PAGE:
- Information for the public
- Civil cases
- Criminal cases
- Children's Hearings
- Leaflets for the public
- Find a Solicitor
- Report a fraud
- Information for providers
- Legal Aid Online
- Mailshots and updates
- Forms & Mandates
- Solicitor registration
- Legal assistance handbooks
- Duty Plans
- Reforms and projects
- Advice sector
- Quality assurance
- National Fraud Initiative
- About us
- Who we are
- What we do
- Contact us
- Access to information
- Complaints & customer service
- Board suppliers
Information for the public
Legal aid allows people to get help for their legal problems. We can provide funding for people to get legal advice and representation - where a solicitor can act for them in court.
This part of our website contains information for people who may need legal aid, and others who may be affected by legal aid, such as opponents in civil cases.
Or you can click on the questions below to get you started:
Criminal legal assistance helps people who need legal advice or representation if they have been questioned by the police or charged with a criminal offence.
Civil legal assistance helps people to get legal advice and the help of a solicitor to resolve their problem and, if necessary, to put their civil case in court. It may be free or you may have to pay something towards it.
Examples of civil cases:
- divorce and other matters affecting families and children
- trying to get compensation for injuries after an accident or for medical negligence
- housing matters such as rent or mortgage arrears, repairs and eviction
- debt and welfare rights
- matters relating to immigration, nationality and asylum.
Yes. To find out more about legal aid and if you qualify, or order our leaflets, you can call our legal aid information line on: 0845 122 8686.
Please note that we do not provide legal advice. Calls are charged at local rate. For training and monitoring purposes calls to the Board may be recorded.
Am I likely to qualify financially for advice and assistance in civil, criminal or children's cases or for civil legal aid?
You can use an online calculator to work out if you are likely to qualify financially for advice and assistance in civil, criminal or children's cases or for civil legal aid in civil cases.
A children can apply for legal aid if you are old enough to understand why you need a solicitor to help you, and to ask a solicitor to work for you. But you will have to go and see a solicitor first. (You can only get legal aid through a solicitor.) Find out more
You can use our Solicitor Finder to get information on your nearest solicitor who offers help through legal aid, or other legal advice providers funded by the Board.
The Scottish Legal Aid Board funds projects around Scotland to help people who are facing legal problems. The current projects can help with one or more of the following types of problem:
- assistance and representation focused on the resolution of a mortgage repossession or tenancy repossession action;
- assistance for serious debt problems;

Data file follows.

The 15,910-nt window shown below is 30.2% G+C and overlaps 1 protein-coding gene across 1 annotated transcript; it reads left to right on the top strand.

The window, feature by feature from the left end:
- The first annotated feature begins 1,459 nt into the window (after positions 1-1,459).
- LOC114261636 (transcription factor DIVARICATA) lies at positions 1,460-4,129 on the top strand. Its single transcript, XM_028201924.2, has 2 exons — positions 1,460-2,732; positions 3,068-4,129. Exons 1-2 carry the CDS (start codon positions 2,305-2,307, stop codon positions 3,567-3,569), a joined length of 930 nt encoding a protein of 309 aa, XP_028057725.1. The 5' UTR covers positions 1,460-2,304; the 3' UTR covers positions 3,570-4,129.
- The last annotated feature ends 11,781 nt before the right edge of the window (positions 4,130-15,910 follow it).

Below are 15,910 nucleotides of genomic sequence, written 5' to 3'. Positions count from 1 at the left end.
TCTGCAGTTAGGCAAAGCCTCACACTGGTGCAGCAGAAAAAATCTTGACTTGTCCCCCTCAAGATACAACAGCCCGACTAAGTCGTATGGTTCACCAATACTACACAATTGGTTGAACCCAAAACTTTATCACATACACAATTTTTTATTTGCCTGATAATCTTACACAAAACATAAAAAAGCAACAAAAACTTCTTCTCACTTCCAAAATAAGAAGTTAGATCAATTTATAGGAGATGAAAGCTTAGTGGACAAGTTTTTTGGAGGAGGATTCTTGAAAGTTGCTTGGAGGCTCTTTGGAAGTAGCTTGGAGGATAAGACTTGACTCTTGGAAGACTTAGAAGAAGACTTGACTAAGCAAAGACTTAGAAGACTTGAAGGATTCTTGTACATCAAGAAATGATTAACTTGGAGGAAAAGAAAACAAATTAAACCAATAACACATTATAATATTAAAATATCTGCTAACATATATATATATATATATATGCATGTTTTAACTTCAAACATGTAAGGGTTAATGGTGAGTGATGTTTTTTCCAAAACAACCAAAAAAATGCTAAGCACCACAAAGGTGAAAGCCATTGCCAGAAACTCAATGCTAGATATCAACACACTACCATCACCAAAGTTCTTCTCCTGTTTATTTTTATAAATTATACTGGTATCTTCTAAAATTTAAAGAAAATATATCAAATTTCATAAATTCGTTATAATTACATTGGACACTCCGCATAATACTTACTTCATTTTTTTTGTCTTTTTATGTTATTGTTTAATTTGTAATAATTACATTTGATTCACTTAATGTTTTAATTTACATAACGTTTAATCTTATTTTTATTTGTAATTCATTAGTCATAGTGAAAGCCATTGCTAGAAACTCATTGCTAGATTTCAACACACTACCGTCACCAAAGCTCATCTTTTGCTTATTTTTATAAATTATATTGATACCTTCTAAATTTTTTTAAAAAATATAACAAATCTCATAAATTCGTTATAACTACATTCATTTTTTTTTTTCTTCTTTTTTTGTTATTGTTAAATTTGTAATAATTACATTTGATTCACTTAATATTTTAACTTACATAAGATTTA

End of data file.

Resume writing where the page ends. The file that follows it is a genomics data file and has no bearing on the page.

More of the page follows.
- assistance and representation focused on resolving welfare benefits problems;
- information, one-off advice and signposting about civil court processes;
- assistance and casework assistance with small claims cases to help you to solve problems before they get to court or early in the court process.
Important things to bear in mind when applying for legal aid
It is important that only those who are financially eligible receive legal aid. So it is essential that the information you provide about your circumstances is complete and accurate. You must also tell us about any changes in your circumstances, where appropriate.
If we find that you have made a false statement or have held back information about either your case or your circumstances, we may stop any legal aid given to you and you may have to repay the full costs of the case. You could also face criminal charges.
We have a duty to make sure public money is properly spent and we check with the Department for Work and Pensions, councils, employers and any other relevant third party, that the information applicants give us is accurate.
National Fraud Initiative
We are required by law to protect the public funds we administer. We may share information provided to us with other bodies responsible for auditing or administering public funds, in order to prevent and detect fraud. Read More
Legal Aid News
31, Oct, 2014
Annual Report 2013-2014Read article
29, Oct, 2014
Edinburgh advice projects mark success of first yearRead article
19, Oct, 2014
New projects to help families tackle money worriesRead article
02, Oct, 2014
Clarification on Faculty of Advocates' select committee submissionRead article
30, Sep, 2014
Grant funding telephone surveyRead article
12, Jun, 2014
SLAB moving to new offices in Autumn 2014Read article
12, Jun, 2014
Face to face legal services and their alternativesRead article
14, Mar, 2014
Advocate Mark Strachan sentenced to two years imprisonment for fraud and attempted fraudRead article
27, Sep, 2013
Annual Report 2012-2013Read article